Stocks advanced ahead of a holiday weekend, with market sentiment divided between two technology initial public offerings and the long-awaited release of special counsel Robert Mueller’s report on Russia’s election meddling.
The S&P 500 (^GSPC) rose 0.16%, or 4.61 points, as of market close, with Industrial stocks outperforming as shares of Honeywell (HON) closed higher by 3.78% on the heels of a strong first-quarter earnings report and guidance.
U.S. equities reversed declines overnight, spurred in part by new data showed Germany’s manufacturing sector contracted for a fourth consecutive month. The euro fell to below $1.13 against the dollar (EURUSD=X), as investors considered the ongoing weakness in a key sector of the eurozone’s largest economy.
IHS Markit’s flash purchasing managers’ index for Germany’s manufacturing sector registered at 44.5 for April— up from March’s reading of 44.1 but below the key level of 50 to indicate contraction. However, activity in Germany’s services sector rose to a seven-month high of 55.6 for the month.
New domestic economic data came in strongly on Thursday, contributing to a bid higher in equities. Retail sales were up 1.6% in March, above consensus estimates for a 1.0% increase, while new unemployment claims unexpectedly fell to 192,000 for the week ending April 13, from 197,000 the week prior.
Politics pulled focus on Thursday as attention turned to the release of the redacted version of Special Counsel Robert Mueller’s final report. The investigation spanned a nearly two-year period, looking into Russian interference in the 2016 presidential election.
The Justice Department published the redacted report Thursday morning.
Attorney General William Barr spoke in a press conference at 9:30 a.m. ET ahead of the release of the report. He reiterated the headline finding released in a synopsis last month that President Donald Trump and members of the Trump administration were not found to have conspired with the Russians. The summary did not meaningfully move markets.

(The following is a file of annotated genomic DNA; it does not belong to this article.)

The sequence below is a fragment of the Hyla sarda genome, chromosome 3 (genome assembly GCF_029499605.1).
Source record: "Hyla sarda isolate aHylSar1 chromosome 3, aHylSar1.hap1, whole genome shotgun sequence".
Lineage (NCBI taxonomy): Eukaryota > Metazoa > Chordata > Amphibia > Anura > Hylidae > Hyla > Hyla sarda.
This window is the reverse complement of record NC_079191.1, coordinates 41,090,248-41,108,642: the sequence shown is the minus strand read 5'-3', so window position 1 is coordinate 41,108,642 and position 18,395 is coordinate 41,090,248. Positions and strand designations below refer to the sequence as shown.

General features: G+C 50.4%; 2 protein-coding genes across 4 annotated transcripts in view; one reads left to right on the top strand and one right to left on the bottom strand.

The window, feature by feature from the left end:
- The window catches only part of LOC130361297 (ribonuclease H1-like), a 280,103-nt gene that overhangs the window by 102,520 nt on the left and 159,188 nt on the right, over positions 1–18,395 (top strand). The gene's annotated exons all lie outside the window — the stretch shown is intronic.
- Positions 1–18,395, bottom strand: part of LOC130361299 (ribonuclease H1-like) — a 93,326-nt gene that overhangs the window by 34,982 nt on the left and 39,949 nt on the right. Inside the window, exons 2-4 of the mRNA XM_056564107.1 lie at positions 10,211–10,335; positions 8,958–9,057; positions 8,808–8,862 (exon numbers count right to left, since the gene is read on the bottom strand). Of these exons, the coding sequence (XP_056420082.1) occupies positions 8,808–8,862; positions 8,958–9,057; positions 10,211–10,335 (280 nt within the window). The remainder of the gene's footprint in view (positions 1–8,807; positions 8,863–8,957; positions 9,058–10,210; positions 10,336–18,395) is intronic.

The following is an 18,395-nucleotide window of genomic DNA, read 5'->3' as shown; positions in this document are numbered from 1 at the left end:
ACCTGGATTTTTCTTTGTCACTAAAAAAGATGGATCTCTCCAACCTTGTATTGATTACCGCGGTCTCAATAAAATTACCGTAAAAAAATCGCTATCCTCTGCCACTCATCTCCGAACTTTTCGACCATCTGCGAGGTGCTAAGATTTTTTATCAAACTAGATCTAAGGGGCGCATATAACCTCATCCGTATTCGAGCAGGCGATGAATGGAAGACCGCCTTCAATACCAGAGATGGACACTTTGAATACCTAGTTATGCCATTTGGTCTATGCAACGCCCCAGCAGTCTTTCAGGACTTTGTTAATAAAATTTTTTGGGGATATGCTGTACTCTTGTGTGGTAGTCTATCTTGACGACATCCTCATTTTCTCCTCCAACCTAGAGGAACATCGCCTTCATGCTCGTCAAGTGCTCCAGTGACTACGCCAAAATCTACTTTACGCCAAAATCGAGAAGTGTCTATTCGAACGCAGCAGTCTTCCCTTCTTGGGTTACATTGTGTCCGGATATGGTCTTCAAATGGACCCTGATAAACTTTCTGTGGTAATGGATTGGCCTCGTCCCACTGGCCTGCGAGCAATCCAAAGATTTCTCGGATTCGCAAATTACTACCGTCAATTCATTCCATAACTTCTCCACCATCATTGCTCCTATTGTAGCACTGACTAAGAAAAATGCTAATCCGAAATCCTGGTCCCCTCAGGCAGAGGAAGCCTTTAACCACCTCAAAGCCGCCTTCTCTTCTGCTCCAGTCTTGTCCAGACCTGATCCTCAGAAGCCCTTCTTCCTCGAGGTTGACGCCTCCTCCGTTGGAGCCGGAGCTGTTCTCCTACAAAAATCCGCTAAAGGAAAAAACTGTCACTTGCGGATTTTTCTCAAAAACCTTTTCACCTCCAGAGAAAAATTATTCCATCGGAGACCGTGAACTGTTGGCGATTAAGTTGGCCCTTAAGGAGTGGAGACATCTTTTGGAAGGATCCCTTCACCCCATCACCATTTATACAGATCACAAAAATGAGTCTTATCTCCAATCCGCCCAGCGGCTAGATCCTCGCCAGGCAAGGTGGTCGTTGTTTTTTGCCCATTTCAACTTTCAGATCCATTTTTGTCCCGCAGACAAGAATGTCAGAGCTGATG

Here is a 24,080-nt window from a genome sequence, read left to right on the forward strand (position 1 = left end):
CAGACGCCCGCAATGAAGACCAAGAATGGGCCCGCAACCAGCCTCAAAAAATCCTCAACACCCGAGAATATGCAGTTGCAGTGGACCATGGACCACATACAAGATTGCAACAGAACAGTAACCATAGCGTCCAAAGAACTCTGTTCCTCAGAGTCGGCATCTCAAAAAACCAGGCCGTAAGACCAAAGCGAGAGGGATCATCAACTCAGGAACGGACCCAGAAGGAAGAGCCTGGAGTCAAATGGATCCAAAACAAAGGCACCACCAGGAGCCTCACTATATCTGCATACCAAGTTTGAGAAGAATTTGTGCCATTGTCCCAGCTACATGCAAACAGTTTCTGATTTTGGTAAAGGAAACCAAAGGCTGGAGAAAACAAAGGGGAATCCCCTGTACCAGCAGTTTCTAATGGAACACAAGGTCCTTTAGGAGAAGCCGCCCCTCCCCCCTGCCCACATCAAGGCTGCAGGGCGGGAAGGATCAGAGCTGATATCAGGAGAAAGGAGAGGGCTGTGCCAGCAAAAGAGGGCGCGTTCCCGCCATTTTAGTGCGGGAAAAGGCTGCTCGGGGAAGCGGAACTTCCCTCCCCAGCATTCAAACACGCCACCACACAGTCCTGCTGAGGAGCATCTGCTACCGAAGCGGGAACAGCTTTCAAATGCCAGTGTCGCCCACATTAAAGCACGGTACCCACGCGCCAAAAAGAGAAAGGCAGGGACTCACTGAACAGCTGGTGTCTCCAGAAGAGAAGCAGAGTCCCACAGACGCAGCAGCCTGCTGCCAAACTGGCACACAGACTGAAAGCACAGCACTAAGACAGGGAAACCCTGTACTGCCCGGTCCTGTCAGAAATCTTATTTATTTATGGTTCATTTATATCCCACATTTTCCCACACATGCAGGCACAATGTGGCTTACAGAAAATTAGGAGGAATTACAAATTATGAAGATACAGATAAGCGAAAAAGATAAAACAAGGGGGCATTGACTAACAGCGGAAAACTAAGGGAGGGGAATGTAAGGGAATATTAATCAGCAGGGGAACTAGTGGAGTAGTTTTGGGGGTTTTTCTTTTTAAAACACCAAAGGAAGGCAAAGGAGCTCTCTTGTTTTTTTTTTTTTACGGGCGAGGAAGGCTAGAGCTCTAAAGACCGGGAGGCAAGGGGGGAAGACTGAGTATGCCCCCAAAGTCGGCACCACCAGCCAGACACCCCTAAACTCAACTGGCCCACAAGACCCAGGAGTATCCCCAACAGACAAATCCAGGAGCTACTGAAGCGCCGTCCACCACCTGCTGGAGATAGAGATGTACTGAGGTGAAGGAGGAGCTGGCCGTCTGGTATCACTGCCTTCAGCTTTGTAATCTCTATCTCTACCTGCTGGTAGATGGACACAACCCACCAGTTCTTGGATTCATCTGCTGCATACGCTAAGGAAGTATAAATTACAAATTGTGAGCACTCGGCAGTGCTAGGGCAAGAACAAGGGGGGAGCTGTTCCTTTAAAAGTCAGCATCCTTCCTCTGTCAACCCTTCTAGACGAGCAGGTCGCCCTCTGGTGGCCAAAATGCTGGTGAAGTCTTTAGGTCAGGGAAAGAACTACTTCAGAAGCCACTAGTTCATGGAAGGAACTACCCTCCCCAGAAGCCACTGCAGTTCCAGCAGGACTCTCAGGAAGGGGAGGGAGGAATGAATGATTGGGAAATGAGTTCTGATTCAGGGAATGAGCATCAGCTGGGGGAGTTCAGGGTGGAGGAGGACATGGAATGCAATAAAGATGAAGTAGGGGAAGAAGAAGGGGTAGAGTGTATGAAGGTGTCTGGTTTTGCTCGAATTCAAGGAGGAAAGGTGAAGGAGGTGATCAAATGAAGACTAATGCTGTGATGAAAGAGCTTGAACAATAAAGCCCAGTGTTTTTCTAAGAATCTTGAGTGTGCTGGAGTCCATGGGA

Barr added in the press conference Thursday that Mueller had found “10 episodes” of potential obstruction by Trump. However, he said he and Deputy Attorney General Rod Rosenstein disagreed with some of the legal theories to connect these to obstruction offenses.
Major stock exchanges across the U.S., U.K. and Germany will be closed on Friday in observance of Good Friday. SIFMA also recommended an early closure at 2 p.m. Thursday to trading in U.S. dollar-denominated fixed income securities.
U.S. Treasury yields fell across the curve Thursday afternoon, with the yield on the 10-year Treasury note down 3.2 basis points to 2.56%.
Pinterest and Zoom IPOs
Investors on Thursday greeted the latest set of technology unicorns that began trading on the public markets, following ride-hailing company Lyft’s (LYFT) roller-coaster debut late last month.
Pinterest shares opened at $23.75, or 25% above their IPO pricing of $19.00. Shares closed at $24.45 each, or 28.68% above the IPO price.
Zoom shares opened for trading 80.5% above their IPO pricing at $65.00 apiece. The stock closed higher by 72.22%, to $62.00 per share.
The results of the latest pair of tech public offerings will provide investors with further indications of the potential success – or lack thereof. Other major IPOs expected to come later this year include those of Uber and Palantir.
A strong U.S. equity market and relatively low volatility in the first quarter have provided a solid backdrop for new companies to hit the public markets. However, the tempestuous results of Lyft’s IPO late last month have led to some concern over whether interest in some of this year’s most highly anticipated public offerings is sustainable.
Lyft’s debut was initially greeted by the investment community, with shares priced at its IPO ahead of its originally targeted range. However, enthusiasm quickly cooled after the company’s stock opened for trading, with shares now trading lower by about 19% from its IPO price.
Steep reported losses are central to the concerns for some of the latest companies, especially given Lyft’s $911 million reported net loss last year. Pinterest reported a net loss of $63.0 million in 2018 on $755.9 million in revenue.
Zoom, however, most recently posted a profit, reporting net income of $7.5 million and $330.5 million in revenue for the year ending January 31.
Emily McCormick is a reporter for Yahoo Finance. Follow her on Twitter: @emily_mcck
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